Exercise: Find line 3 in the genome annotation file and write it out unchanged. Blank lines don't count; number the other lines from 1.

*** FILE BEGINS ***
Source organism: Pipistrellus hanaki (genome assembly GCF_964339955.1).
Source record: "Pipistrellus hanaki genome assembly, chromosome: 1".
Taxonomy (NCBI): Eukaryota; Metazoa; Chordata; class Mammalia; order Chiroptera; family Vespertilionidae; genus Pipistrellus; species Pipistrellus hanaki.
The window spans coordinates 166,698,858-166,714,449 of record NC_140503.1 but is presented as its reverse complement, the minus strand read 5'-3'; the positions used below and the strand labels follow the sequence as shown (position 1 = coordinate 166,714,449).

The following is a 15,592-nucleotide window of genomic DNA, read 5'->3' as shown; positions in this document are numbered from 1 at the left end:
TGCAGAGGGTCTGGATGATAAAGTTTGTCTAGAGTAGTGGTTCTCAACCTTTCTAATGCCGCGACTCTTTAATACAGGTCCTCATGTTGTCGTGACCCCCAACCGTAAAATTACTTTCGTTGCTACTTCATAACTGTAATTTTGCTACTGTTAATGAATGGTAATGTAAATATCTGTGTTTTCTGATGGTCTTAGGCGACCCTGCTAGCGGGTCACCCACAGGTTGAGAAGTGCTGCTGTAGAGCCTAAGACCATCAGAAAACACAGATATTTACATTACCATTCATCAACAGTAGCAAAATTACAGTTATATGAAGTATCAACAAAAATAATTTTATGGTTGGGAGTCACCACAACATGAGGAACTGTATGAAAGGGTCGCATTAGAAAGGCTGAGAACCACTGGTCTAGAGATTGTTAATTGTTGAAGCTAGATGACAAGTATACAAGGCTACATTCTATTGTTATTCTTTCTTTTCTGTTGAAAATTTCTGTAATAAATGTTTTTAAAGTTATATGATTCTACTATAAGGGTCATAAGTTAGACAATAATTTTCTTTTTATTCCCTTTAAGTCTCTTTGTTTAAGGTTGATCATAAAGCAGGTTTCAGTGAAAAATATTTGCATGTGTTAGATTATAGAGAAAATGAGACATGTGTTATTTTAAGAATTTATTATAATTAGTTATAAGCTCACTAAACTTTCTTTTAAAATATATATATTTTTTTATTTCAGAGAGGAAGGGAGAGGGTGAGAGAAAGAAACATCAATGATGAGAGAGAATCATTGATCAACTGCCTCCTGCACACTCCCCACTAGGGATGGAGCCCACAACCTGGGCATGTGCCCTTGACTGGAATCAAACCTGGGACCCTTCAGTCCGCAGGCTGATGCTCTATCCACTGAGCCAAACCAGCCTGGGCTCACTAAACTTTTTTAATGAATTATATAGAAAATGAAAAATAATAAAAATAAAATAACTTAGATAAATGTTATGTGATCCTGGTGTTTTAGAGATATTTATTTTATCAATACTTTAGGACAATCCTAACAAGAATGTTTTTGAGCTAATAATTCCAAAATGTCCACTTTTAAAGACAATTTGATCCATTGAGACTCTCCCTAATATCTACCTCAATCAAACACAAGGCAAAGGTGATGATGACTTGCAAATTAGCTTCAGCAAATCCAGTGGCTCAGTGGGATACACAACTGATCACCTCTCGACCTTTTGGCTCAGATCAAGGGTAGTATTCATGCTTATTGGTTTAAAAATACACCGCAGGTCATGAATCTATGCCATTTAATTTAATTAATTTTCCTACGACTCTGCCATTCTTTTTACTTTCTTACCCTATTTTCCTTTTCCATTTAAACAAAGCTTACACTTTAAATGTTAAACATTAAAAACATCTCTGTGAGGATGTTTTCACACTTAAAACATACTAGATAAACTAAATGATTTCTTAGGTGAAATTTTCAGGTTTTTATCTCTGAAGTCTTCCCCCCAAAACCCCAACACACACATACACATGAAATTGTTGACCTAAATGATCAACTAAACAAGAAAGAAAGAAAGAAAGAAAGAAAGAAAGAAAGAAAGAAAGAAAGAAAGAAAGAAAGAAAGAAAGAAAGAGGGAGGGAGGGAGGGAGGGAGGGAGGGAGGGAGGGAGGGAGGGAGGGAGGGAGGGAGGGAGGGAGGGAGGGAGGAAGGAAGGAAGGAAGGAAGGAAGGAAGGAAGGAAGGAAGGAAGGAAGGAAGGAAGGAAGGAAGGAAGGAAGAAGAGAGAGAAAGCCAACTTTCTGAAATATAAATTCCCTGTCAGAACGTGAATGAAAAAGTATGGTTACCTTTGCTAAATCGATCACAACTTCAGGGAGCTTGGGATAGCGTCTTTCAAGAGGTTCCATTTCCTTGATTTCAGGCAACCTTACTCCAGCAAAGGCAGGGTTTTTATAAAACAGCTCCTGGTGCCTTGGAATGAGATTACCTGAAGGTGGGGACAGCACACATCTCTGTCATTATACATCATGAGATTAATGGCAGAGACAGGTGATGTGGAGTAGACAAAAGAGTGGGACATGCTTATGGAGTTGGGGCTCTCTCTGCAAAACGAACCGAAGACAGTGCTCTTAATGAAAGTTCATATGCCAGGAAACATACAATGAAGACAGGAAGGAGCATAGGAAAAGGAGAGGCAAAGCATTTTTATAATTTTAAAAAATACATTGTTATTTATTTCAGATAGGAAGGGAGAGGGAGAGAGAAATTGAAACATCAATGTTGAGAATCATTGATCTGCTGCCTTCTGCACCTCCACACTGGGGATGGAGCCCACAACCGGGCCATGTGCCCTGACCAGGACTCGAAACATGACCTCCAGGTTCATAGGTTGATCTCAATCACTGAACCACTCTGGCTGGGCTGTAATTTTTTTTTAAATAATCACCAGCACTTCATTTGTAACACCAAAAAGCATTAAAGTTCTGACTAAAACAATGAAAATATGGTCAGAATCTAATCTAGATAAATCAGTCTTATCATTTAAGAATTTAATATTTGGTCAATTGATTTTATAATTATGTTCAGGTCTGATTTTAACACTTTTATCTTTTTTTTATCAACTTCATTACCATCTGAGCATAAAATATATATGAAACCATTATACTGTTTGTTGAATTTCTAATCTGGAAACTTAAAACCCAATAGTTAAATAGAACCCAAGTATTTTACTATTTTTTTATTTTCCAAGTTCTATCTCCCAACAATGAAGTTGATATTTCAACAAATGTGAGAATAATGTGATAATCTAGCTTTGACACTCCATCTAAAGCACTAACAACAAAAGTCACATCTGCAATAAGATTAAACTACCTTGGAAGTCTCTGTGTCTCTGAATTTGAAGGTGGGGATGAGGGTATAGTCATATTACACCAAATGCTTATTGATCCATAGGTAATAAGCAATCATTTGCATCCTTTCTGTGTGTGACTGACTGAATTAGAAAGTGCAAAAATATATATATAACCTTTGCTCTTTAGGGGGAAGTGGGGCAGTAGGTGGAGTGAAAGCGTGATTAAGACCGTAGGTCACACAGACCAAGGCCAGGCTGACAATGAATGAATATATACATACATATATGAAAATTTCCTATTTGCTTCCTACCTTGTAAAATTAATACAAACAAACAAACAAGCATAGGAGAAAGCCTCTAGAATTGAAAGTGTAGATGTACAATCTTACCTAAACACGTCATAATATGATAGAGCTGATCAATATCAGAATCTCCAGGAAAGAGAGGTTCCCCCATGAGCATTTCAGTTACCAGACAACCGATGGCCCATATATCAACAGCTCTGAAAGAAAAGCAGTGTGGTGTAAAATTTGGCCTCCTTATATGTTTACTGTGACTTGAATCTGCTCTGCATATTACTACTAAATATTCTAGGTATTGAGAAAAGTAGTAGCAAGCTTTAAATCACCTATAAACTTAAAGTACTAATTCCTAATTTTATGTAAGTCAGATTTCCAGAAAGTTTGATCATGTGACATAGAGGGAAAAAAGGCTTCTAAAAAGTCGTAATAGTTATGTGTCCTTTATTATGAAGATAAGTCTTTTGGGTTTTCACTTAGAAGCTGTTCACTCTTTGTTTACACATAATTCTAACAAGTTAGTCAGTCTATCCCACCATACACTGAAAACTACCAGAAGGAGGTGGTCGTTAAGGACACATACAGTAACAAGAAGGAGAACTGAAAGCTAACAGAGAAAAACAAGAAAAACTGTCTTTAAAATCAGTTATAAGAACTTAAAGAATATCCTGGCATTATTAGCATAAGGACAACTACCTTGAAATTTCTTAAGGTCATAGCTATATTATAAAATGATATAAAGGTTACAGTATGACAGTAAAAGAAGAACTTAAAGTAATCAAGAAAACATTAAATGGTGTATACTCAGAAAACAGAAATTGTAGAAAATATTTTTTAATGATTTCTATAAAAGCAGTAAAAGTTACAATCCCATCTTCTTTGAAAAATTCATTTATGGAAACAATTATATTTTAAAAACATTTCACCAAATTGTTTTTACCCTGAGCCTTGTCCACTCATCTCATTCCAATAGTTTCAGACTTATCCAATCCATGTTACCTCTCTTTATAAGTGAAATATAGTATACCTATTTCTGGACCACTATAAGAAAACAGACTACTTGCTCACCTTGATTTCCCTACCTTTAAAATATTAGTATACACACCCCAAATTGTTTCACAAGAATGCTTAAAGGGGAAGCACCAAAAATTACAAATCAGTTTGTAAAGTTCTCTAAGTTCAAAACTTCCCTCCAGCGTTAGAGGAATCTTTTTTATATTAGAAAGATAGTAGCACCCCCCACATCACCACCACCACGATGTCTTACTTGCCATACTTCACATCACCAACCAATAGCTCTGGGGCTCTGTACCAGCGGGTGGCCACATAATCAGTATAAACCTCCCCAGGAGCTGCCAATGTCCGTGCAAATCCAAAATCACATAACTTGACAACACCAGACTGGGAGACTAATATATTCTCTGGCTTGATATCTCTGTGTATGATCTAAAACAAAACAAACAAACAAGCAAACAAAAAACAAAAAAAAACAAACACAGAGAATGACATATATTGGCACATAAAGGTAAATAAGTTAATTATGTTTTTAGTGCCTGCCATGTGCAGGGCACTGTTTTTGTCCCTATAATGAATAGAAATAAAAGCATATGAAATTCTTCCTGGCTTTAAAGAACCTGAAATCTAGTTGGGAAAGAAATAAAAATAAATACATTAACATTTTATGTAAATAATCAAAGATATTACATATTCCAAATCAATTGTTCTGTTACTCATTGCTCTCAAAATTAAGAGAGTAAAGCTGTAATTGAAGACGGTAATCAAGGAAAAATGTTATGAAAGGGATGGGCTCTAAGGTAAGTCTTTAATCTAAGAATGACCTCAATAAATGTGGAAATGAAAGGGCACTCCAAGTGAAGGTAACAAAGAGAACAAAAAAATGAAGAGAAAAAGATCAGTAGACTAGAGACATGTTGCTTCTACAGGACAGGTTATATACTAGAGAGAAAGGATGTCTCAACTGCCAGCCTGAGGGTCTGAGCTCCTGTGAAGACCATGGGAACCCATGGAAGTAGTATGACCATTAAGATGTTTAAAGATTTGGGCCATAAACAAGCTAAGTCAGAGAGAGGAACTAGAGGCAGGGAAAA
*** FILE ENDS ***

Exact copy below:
Taxonomy (NCBI): Eukaryota; Metazoa; Chordata; class Mammalia; order Chiroptera; family Vespertilionidae; genus Pipistrellus; species Pipistrellus hanaki.